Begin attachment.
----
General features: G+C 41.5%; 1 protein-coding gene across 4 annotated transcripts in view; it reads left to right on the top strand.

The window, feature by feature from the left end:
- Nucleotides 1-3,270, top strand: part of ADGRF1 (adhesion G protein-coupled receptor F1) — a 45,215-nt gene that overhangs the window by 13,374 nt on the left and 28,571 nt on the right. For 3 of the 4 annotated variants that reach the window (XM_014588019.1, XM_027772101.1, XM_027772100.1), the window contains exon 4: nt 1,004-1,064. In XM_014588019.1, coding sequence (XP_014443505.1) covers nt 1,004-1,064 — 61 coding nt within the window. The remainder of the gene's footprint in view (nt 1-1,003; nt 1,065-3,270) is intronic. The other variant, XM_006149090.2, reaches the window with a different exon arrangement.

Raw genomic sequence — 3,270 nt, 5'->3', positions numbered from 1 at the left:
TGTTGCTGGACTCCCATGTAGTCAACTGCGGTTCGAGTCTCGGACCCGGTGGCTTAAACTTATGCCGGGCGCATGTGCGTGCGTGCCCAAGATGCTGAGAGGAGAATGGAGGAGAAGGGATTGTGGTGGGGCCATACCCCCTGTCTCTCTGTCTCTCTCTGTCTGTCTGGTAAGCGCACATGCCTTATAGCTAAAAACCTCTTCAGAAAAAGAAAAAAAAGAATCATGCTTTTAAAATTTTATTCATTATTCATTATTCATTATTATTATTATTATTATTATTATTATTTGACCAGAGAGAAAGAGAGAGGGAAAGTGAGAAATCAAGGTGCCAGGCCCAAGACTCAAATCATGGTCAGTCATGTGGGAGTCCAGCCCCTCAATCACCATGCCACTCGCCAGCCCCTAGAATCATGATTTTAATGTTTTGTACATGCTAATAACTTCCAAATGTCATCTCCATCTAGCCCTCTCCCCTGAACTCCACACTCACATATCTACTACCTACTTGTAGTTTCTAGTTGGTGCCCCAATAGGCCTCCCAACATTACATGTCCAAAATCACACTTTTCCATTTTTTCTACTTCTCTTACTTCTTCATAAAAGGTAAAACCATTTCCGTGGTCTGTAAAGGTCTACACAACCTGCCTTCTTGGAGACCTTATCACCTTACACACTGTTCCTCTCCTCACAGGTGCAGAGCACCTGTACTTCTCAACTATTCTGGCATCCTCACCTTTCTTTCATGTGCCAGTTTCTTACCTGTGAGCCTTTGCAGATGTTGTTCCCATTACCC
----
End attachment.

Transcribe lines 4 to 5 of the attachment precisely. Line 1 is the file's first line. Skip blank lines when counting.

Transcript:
Raw genomic sequence — 3,270 nt, 5'->3', positions numbered from 1 at the left:
TGTTGCTGGACTCCCATGTAGTCAACTGCGGTTCGAGTCTCGGACCCGGTGGCTTAAACTTATGCCGGGCGCATGTGCGTGCGTGCCCAAGATGCTGAGAGGAGAATGGAGGAGAAGGGATTGTGGTGGGGCCATACCCCCTGTCTCTCTGTCTCTCTCTGTCTGTCTGGTAAGCGCACATGCCTTATAGCTAAAAACCTCTTCAGAAAAAGAAAAAAAAGAATCATGCTTTTAAAATTTTATTCATTATTCATTATTCATTATTATTATTATTATTATTATTATTATTTGACCAGAGAGAAAGAGAGAGGGAAAGTGAGAAATCAAGGTGCCAGGCCCAAGACTCAAATCATGGTCAGTCATGTGGGAGTCCAGCCCCTCAATCACCATGCCACTCGCCAGCCCCTAGAATCATGATTTTAATGTTTTGTACATGCTAATAACTTCCAAATGTCATCTCCATCTAGCCCTCTCCCCTGAACTCCACACTCACATATCTACTACCTACTTGTAGTTTCTAGTTGGTGCCCCAATAGGCCTCCCAACATTACATGTCCAAAATCACACTTTTCCATTTTTTCTACTTCTCTTACTTCTTCATAAAAGGTAAAACCATTTCCGTGGTCTGTAAAGGTCTACACAACCTGCCTTCTTGGAGACCTTATCACCTTACACACTGTTCCTCTCCTCACAGGTGCAGAGCACCTGTACTTCTCAACTATTCTGGCATCCTCACCTTTCTTTCATGTGCCAGTTTCTTACCTGTGAGCCTTTGCAGATGTTGTTCCCATTACCC